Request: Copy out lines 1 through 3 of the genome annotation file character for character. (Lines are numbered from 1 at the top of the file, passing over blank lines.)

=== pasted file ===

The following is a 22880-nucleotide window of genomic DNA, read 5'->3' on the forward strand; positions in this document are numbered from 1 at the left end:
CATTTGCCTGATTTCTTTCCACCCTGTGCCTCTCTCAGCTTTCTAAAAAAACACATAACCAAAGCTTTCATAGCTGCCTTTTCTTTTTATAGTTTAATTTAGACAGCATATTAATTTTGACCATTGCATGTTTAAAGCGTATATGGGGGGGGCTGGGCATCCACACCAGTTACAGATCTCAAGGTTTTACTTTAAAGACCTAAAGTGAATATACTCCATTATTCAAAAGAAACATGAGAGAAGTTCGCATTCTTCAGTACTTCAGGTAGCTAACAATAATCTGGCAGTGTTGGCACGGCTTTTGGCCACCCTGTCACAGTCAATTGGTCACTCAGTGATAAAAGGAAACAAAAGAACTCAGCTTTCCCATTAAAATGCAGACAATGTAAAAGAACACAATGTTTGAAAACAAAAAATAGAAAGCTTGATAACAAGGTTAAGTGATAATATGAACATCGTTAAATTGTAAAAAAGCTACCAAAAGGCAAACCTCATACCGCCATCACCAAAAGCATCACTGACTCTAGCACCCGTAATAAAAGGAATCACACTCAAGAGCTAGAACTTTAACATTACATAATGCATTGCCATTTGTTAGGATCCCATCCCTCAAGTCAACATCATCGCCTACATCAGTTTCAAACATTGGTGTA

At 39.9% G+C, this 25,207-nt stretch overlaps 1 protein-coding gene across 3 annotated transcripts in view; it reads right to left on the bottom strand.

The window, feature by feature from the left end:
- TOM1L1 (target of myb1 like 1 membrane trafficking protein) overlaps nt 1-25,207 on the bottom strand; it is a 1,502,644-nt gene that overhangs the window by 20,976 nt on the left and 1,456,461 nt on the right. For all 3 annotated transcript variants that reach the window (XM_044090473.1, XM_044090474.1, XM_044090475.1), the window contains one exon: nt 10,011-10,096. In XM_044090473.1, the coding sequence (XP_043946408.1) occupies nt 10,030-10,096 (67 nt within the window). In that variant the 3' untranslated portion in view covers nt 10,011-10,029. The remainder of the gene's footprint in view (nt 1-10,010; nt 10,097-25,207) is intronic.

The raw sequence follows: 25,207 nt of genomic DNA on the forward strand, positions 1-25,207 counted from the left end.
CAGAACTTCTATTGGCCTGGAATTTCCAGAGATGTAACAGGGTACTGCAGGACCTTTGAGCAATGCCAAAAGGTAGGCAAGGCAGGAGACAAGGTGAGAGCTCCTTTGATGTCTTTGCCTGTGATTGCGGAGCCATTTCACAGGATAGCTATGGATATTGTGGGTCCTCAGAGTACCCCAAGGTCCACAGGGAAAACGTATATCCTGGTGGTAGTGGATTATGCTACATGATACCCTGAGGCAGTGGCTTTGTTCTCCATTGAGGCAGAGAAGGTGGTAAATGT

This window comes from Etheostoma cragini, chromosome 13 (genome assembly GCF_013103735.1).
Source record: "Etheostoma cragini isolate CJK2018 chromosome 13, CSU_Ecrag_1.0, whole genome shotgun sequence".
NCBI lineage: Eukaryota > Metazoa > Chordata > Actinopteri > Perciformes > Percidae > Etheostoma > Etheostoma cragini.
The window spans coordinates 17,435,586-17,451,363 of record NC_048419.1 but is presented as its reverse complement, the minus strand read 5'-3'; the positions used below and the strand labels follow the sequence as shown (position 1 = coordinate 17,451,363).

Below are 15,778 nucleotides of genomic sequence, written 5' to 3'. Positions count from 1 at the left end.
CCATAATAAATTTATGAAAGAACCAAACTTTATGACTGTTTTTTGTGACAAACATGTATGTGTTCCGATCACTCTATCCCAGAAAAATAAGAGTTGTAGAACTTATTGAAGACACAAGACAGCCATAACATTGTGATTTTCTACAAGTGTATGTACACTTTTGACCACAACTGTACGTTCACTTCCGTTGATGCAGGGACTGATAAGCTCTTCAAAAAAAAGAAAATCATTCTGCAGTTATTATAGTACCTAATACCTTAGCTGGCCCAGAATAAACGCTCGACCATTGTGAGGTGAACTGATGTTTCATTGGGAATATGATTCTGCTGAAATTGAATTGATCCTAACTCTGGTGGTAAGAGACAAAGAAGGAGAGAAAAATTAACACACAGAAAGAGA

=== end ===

The following is a 22880-nucleotide window of genomic DNA, read 5'->3' on the forward strand; positions in this document are numbered from 1 at the left end:
CATTTGCCTGATTTCTTTCCACCCTGTGCCTCTCTCAGCTTTCTAAAAAAACACATAACCAAAGCTTTCATAGCTGCCTTTTCTTTTTATAGTTTAATTTAGACAGCATATTAATTTTGACCATTGCATGTTTAAAGCGTATATGGGGGGGGCTGGGCATCCACACCAGTTACAGATCTCAAGGTTTTACTTTAAAGACCTAAAGTGAATATACTCCATTATTCAAAAGAAACATGAGAGAAGTTCGCATTCTTCAGTACTTCAGGTAGCTAACAATAATCTGGCAGTGTTGGCACGGCTTTTGGCCACCCTGTCACAGTCAATTGGTCACTCAGTGATAAAAGGAAACAAAAGAACTCAGCTTTCCCATTAAAATGCAGACAATGTAAAAGAACACAATGTTTGAAAACAAAAAATAGAAAGCTTGATAACAAGGTTAAGTGATAATATGAACATCGTTAAATTGTAAAAAAGCTACCAAAAGGCAAACCTCATACCGCCATCACCAAAAGCATCACTGACTCTAGCACCCGTAATAAAAGGAATCACACTCAAGAGCTAGAACTTTAACATTACATAATGCATTGCCATTTGTTAGGATCCCATCCCTCAAGTCAACATCATCGCCTACATCAGTTTCAAACATTGGTGTA

At 39.9% G+C, this 25,207-nt stretch overlaps 1 protein-coding gene across 3 annotated transcripts in view; it reads right to left on the bottom strand.